L’appel du vide is a French phrase for ‘the call of the void.’ It refers, literally, to the feeling we get when we’re high up, looking way, way down, and feel an urge to jump into the abyss. Maybe you know this feeling. It’s not a desire for the consequences of that jump, simply the magnetic pull of taking a leap out into the open. I’ve felt l’appel du vide a handful of times, mostly standing on cliff tops, manifesting in an absurd optimism that it is possible to defy gravity and fly if I only trust in the clear, thin air. I always give a little thanks to my prefrontal cortex in these moments of tension between imagination and corporeality.
There have been plenty of moments away from cliff tops that I’ve felt l’appel du vide, too. Sitting down to write a new show, cooking freestyle without a recipe, or committing to a collaboration with someone I’ve never worked with before. In each of these instances there was a safe path available (like, get a 9-5 job, open a cookbook, or only work with friends) but then there is this call from the nothingness that currently exists- the empty abyss where I *hope* a surprisingly new show/meal/game will be. Moreover, there is a strong pull of gravity at play, even with mental leaps. There is no safety net in creation; either I make a surprising new show/meal/game or I don’t, and the more ambitious the project, the more it’ll hurt to hit the ground. So I can’t hit the ground. I have to build a show/meal/game while in freefall, pulling the pieces from thin air while the wind rushes past my ears and I wonder why I insist on doing this time and time again. I know the moment I answer to l’appel du vide that I’m stepping off a cliff into an anxious and uncertain journey, and I do it anyway. All creators do. And I’ll say this for the void: the view is incredible on the way down.
There is a siren song of the abyss that is alluring to creators. It may be nothing but thin air now but if we follow that call there will be something soon, out of sheer necessity, in however long we have to make it happen.
I sit down to work everyday at 9am and everyday at 9am I stare at a blank page and my heart starts racing. Sometimes I feel nauseous, other times I want to bolt out of the house and never return. It’s a bit dramatic considering I’m sitting down to do what I love, but for better or worse, what I love is to be challenged, so the work I’m sitting down to do demands something of me- it demands that I start working without a concrete idea of what words or thoughts are going to show up on the page or if they’ll be in an order that will reach people the wayI hope they will, but I set my fingers to the keyboard and fall into the work.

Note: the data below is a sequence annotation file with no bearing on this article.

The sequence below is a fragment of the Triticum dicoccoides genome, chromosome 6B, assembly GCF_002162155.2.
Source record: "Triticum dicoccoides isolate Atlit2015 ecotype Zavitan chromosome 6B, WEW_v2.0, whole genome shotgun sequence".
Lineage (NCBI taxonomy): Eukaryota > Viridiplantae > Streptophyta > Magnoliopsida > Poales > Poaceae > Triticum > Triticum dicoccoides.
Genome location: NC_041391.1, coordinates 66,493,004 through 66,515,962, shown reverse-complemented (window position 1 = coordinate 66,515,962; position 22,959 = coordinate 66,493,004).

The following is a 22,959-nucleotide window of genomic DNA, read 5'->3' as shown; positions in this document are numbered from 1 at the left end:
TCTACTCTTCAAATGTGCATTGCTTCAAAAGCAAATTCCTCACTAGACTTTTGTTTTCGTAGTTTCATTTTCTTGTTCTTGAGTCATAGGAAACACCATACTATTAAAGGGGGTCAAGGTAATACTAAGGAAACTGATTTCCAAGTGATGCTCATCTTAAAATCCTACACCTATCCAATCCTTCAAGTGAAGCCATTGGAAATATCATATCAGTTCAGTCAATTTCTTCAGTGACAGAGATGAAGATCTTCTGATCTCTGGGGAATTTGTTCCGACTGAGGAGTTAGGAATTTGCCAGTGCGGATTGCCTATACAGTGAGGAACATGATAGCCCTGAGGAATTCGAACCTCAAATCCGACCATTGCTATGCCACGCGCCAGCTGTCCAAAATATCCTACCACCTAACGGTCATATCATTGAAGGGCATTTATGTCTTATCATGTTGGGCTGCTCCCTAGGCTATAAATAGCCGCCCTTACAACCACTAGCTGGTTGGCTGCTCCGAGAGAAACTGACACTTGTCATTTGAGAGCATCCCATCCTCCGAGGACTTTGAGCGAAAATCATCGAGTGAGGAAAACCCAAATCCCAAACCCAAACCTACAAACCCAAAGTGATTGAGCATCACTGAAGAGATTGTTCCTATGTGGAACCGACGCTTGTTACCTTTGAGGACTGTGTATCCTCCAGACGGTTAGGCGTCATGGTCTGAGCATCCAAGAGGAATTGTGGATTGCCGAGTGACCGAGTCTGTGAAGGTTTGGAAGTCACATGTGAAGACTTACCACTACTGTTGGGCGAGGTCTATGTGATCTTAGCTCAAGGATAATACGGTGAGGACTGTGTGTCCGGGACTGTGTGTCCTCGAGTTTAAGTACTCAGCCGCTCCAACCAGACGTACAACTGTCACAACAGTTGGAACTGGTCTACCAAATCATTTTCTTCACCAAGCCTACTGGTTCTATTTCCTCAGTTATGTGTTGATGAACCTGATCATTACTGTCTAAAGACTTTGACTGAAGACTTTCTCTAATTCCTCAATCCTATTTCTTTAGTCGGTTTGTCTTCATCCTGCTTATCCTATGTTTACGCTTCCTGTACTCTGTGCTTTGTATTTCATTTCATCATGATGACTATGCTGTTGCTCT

I usually tumble for about five minutes, writing only how much I hate starting things and how I am not ready for this much unknown. So I jot down what is known: I am embarking on this project because I care about X. I’ve been excited to explore Y for ages and this is a perfect opportunity to do so with folks I adore and admire. Come to think of it, I just read this other thing about Y that had me thinking it might be cool to… etc. And there, from the thin air I was falling through just moments ago, there is something to hold onto; an idea, a curiosity, an excitement, and then it doesn’t matter what’s known and unknown because useful ideas and words are coming straight from the unknown right this second and in doing so they make themselves known.
It becomes clear as the process continues that the unknown is as fleeting as it is permanent. It’s hard to stay in the discomfort of falling into the abyss and doing nothing so we do something, just like we did yesterday. We fill space almost as a habit, which is how the last draft of the script got made, and the draft before that, and the one before that, too. We pull together words and ideas we didn’t even know were on the tips of our minds and, once again, we are creating something out of nothing. The air in the abyss is thin for a reason- it is where the veil between creation and chaos is most permeable, and, just like yesterday, and the day before that, we have to be in the nothing in order to access that something.
We don’t have to go far to practice being in the nothing. ‘The call of the void’ is all around us. We are constantly staring down space and possibility, choices and other choices. Sometimes the call is a gentleman one- something like picking up a book by a new author you’ve never heard of before, or it can be as big as moving to a new country or starting a new business or choosing to fall in love. L’appel du vide shows us where there is a thin but meaningful gap between what we have and what we desire. It tells us that now is a moment for something new- something that doesn’t yet have a form to it- and the only way we’ll ever understand the form of the thing that doesn’t exist yet is if we make it ourselves, using all the tools the void has to offer. All it requires in return is the agentic sacrifice of our closely held sense of stability and safety.
To tie back to the post a few weeks ago, taking this leap is an act of faith. It says ‘I trust that I can make something happen, even though I know not what.’ We are not at the mercy of the void, we are guests there, welcomed, invited, and taken care of. By believing ourselves worthy of the tools the unknown has to offer us, we become so, and when we get close to the ground and the tool we need is a gust of wind to lift us back up to the top so we can do it again, that gust is there, and not a moment too soon.